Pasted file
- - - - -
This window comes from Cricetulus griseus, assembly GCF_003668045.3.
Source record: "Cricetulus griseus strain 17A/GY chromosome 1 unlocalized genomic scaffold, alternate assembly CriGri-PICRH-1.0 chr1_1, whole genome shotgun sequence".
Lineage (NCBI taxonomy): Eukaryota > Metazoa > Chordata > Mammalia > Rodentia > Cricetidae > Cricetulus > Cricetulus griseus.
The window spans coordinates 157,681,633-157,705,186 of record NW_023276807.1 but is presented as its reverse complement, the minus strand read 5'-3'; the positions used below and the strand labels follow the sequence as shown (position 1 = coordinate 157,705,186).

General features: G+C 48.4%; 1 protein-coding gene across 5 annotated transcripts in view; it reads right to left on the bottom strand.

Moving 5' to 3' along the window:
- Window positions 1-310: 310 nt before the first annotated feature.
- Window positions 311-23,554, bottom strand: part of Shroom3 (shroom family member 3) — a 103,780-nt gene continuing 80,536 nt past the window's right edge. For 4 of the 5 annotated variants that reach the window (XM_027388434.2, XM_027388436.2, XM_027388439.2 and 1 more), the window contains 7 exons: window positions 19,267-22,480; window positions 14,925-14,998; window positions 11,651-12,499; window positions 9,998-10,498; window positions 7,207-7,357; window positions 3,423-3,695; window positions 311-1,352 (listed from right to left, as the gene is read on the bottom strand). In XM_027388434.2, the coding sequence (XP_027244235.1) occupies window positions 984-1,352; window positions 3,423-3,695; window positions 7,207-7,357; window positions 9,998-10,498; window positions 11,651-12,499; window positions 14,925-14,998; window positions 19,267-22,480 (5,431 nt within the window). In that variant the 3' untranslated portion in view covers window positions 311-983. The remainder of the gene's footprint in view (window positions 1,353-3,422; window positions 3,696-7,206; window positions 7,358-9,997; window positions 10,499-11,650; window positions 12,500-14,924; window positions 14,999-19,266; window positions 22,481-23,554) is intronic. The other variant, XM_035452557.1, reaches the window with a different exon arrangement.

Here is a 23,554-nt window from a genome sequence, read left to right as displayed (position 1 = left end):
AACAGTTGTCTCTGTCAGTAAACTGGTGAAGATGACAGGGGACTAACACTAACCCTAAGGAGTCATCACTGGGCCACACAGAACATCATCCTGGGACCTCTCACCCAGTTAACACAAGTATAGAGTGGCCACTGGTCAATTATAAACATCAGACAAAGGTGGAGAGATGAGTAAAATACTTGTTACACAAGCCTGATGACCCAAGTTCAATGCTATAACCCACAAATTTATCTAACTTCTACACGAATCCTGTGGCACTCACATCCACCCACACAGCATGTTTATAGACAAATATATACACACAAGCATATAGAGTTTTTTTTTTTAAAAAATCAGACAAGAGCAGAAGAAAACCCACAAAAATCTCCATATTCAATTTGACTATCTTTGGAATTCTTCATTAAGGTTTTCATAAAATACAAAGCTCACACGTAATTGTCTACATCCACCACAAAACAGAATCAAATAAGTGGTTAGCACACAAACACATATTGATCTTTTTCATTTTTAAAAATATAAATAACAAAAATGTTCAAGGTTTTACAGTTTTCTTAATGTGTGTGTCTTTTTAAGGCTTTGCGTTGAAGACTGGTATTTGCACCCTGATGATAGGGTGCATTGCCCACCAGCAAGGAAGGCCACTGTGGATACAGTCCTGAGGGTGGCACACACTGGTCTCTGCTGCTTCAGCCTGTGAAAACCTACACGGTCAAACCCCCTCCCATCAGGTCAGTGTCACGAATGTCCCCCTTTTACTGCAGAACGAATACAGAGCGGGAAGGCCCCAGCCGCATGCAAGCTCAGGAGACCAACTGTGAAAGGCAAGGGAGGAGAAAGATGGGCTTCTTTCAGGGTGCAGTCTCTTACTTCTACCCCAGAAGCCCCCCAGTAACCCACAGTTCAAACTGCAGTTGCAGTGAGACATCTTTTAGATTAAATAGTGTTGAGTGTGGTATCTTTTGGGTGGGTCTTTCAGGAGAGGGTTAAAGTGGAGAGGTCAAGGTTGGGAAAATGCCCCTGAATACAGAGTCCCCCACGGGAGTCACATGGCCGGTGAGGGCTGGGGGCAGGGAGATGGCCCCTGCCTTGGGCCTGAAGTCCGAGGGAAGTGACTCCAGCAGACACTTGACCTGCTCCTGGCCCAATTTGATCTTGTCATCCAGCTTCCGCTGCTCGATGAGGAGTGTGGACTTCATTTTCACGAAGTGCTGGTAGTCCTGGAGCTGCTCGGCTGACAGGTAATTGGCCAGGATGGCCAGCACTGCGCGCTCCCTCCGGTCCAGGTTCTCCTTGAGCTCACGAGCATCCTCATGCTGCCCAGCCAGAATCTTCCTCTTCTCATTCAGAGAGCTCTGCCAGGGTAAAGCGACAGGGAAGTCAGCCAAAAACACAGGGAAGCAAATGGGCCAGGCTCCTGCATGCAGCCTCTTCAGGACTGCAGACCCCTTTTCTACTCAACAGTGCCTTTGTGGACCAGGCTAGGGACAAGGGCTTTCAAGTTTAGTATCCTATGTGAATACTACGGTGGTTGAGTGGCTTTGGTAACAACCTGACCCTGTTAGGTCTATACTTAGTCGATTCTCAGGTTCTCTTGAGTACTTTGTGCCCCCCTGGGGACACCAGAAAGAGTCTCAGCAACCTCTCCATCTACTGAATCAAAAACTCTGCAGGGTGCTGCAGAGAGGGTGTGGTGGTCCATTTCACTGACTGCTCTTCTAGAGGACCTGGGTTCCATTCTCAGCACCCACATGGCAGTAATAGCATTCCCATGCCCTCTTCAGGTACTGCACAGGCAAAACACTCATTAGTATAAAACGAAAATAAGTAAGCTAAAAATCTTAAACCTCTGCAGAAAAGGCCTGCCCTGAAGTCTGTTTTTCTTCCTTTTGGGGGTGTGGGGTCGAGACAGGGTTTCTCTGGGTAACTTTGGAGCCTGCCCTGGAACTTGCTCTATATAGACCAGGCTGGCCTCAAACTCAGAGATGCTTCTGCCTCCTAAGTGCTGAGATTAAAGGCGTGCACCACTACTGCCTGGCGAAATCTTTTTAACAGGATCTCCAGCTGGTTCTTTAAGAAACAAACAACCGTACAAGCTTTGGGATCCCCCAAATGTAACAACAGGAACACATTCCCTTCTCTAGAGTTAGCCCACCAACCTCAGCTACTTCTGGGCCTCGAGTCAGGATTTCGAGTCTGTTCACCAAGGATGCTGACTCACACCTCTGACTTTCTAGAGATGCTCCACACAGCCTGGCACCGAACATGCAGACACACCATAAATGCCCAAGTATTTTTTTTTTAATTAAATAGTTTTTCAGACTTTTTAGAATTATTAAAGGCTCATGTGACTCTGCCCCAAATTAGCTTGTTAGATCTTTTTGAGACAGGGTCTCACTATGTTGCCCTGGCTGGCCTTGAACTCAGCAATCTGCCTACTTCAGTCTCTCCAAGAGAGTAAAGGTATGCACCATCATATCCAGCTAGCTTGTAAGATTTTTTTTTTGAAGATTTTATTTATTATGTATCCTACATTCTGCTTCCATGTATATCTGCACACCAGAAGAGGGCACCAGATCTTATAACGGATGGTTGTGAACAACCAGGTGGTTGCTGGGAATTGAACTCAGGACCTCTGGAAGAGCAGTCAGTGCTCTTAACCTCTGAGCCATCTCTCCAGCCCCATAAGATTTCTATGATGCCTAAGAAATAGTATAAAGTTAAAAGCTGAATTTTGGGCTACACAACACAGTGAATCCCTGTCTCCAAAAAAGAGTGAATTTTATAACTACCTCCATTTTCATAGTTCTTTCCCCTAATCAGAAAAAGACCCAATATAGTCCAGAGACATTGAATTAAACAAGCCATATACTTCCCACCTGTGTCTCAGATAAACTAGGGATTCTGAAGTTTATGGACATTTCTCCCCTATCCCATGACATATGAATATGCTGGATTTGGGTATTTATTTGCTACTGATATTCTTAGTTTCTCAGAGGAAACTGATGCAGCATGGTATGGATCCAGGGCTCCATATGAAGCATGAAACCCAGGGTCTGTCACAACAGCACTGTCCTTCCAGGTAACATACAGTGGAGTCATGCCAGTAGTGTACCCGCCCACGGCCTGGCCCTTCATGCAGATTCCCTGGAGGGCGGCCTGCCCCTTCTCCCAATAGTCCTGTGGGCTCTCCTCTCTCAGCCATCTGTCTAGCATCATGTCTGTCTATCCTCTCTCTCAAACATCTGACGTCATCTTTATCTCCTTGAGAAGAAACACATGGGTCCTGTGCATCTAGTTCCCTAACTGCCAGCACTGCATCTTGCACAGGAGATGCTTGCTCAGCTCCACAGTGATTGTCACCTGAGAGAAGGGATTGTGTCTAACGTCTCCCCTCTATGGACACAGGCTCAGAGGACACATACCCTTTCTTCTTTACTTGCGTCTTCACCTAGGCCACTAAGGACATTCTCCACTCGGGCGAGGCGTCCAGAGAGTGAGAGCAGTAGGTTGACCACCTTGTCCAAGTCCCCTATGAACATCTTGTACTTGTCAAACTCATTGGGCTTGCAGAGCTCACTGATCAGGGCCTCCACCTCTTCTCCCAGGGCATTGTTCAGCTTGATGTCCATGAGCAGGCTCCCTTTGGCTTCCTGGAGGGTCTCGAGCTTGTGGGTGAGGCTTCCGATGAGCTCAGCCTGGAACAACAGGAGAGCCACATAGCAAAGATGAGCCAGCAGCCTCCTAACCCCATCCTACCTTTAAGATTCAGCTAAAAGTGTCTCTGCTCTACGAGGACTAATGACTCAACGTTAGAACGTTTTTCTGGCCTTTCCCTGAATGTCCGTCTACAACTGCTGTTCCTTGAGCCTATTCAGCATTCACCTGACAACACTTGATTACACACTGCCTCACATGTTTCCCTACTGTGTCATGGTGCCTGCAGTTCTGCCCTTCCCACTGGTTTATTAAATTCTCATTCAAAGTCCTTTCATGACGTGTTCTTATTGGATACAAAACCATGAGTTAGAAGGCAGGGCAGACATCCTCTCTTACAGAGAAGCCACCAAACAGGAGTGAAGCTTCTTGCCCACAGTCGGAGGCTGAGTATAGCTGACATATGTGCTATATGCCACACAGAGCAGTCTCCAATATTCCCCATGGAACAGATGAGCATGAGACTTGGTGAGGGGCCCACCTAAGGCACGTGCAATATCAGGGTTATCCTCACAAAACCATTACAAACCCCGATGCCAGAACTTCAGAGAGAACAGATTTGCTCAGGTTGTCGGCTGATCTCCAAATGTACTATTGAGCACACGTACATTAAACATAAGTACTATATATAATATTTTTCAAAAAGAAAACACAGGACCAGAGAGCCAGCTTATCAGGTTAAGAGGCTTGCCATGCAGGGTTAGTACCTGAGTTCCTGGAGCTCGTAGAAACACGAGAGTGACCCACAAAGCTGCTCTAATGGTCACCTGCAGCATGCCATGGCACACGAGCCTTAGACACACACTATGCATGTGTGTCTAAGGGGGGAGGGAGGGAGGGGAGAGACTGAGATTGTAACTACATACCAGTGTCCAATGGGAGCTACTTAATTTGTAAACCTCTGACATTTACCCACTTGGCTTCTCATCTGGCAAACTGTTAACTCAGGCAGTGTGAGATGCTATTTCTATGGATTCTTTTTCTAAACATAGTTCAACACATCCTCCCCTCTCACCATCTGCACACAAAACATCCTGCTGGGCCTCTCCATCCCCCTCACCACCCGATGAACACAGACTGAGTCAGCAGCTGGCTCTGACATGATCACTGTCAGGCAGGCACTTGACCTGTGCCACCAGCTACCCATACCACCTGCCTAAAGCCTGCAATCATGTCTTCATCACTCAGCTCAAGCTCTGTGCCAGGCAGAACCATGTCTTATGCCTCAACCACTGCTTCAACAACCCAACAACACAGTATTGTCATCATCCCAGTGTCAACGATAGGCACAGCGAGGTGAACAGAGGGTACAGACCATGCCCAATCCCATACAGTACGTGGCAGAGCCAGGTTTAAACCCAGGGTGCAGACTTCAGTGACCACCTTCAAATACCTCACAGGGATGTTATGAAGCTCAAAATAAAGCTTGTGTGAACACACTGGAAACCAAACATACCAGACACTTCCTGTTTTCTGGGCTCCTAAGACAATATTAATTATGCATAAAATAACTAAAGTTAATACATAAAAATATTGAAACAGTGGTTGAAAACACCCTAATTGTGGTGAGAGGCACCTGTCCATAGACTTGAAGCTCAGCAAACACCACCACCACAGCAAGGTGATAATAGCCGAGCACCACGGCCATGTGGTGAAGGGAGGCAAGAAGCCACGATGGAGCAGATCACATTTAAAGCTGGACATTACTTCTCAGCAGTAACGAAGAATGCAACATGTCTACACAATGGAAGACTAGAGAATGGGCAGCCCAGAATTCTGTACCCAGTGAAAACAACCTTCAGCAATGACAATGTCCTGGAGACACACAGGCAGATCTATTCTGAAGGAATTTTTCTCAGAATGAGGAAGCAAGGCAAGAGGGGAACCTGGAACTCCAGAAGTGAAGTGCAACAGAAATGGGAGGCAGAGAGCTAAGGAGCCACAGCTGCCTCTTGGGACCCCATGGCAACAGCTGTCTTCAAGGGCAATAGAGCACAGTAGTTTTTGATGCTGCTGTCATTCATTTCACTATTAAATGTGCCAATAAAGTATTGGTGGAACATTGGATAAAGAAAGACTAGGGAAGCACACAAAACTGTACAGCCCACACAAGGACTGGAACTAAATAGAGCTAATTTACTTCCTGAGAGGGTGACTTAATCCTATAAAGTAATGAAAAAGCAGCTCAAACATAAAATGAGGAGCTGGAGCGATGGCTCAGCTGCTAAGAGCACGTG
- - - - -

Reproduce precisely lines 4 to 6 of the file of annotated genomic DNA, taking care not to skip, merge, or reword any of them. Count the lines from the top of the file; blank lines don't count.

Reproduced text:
The window spans coordinates 157,681,633-157,705,186 of record NW_023276807.1 but is presented as its reverse complement, the minus strand read 5'-3'; the positions used below and the strand labels follow the sequence as shown (position 1 = coordinate 157,705,186).

General features: G+C 48.4%; 1 protein-coding gene across 5 annotated transcripts in view; it reads right to left on the bottom strand.

Moving 5' to 3' along the window: